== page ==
Celestial Lands The Religious Crossroads of Politics, Power, and Theology

What inspires?

A friend of mine wrote to me today, someone I have been doing some theological exploration with on the topic of inspiration.  Just what inspires someone?  How is it that some people can inspire thousands to wonderful works in the world, while others spend their lives in activism that reaches only a few? 

She wrote to me that, as she listened to Barack Obama’s victory speech in Iowa, she felt inspired.   Was it his words, how they were designed?  Was it the activism and commitments that led to his running for office?  Was it that we know the communities, the Church (Trinity UCC here in Chicago) the organizations and the causes that he is a part of? 

What comes to me is that it is all of those things…and it is none of them.  For what truly inspires others is not what we say, not what we do, not who we are associated with… what truly inspires others is who we are.  Or, at least, who those people believe that we are. 

My mind goes back to the last African American leader in American Politics who I think had a realistic chance of eventually becoming President of the United States… the Rev. Dr. Martin Luther King.  Yes, people were inspired by his speeches, by his courage, by his willingness to speak truth to power… but was it really those things that brought about the inspiration?  I don’t think so. 

Dr. King gave those speeches, he marched, he stood before injustice without flinching not because he sought to inspire anyone, but because doing those things came from deep inside his soul, deep inside who he was as a human being.  He had connected with and understood what was deep inside of himself because of his life long spiritual practice of prayer. 

People responded to Dr. King not because of what he said, but because they connected deeply with who he was.  He knew himself deeply enough to share himself publically… even though it killed him.  Because I believe that inspiration is only one reaction to this kind of prophetic life… the other most common reaction is fear.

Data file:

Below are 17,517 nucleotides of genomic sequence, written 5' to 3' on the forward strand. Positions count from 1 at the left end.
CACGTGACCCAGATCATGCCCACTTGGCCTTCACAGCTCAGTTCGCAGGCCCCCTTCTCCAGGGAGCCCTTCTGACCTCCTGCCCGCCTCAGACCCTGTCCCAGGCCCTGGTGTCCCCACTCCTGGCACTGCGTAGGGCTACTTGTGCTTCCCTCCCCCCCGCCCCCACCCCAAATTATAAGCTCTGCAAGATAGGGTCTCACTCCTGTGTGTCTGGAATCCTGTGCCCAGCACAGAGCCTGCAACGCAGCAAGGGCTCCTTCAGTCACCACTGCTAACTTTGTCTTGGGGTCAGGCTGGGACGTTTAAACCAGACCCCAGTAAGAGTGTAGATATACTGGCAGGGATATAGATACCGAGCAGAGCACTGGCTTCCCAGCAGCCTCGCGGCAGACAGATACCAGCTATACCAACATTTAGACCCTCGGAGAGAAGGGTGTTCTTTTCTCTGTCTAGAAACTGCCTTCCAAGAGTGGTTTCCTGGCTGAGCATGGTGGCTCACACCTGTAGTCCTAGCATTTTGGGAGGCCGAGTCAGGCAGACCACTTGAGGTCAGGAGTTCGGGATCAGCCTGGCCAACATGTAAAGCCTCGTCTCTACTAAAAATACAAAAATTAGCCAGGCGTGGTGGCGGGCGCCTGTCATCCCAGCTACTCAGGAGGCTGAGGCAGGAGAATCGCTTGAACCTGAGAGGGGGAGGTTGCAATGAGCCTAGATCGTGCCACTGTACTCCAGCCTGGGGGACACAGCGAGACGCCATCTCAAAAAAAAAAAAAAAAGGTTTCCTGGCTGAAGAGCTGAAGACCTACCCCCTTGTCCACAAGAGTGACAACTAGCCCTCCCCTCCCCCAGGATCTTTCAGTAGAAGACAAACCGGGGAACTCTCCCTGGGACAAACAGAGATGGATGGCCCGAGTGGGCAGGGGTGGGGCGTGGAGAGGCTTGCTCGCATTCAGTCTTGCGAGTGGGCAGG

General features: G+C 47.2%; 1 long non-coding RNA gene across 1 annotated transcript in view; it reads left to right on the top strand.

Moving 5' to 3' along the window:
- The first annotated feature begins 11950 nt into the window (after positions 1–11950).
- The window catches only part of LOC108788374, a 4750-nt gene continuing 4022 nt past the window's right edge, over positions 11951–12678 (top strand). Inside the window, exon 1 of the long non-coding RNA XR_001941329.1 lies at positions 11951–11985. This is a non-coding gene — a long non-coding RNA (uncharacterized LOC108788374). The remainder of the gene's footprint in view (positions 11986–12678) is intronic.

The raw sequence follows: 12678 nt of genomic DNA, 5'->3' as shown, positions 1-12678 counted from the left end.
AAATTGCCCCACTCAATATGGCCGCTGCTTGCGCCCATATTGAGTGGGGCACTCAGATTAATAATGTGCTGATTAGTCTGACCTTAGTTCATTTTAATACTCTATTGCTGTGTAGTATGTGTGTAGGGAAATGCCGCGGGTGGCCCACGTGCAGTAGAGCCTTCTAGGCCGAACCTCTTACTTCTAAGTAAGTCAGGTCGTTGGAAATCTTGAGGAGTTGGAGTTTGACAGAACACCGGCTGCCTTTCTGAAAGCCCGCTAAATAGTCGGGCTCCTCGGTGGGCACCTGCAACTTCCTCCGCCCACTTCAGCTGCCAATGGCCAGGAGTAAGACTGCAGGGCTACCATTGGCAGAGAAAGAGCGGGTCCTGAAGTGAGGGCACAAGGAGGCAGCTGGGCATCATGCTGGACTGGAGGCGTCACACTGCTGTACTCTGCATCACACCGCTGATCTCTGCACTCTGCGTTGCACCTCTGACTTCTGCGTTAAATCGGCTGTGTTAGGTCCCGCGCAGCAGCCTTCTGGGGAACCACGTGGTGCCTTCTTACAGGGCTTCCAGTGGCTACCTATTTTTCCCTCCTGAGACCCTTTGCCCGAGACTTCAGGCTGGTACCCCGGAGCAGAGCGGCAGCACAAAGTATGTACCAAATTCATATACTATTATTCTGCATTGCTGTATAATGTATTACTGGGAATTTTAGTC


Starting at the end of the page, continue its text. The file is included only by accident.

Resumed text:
Dr. King was a flawed human being, as we all are… but the image of him that is burned into our lives and culture has achieved mythic proportions.  If he had lived, he might have fallen from grace.  Perhaps this is why so many of our prophets, why so many of those who so deeply inspire us have died early, and by violence. 

In a politician, such as Barack Obama, handlers are very careful to craft an image, because they know it is not what one says or does that inspires people, but rather who someone is. Or rather, who they can convince people someone is.  We have seen what happens when the image of someone who inspires us turns out to be manufactured… look at what happened with Jim and Tammy Fay Baker, or how many times Al Gore re-invented his image in the 2000 election. 

Just as I think that what inspires people today about Al Gore is that he now seems deeply committed to something, something he has dedicated himself to, something he has found rests deeply within his own soul.  Now that he has found himself, it is not what he says or does that inspires, but who he is. 

It was not what Gandhi said or did that inspired, but who he was. 

It was not what Jesus said or did that inspired, but who he was.

It was not what Clara Barton said or did that inspired, but who she was. 

And, in probably the most profound example, it was not what Gautama Sidhartha said or did that inspired, but who he was.  Upon discovering what lay at the core of his being, his transformation was so great humanity re-named him.  We called him “awake”, or Buddha. 

Come to think of it, we renamed Jesus too… we called him “The Christ”, which means, “The Annointed One”. 

To inspire others to change the world, it is far more important who you are than what you say, think, or do.  What you say, what you think, and what you do will come naturally from the core of who you are… once you find it. 

Yours in Faith,


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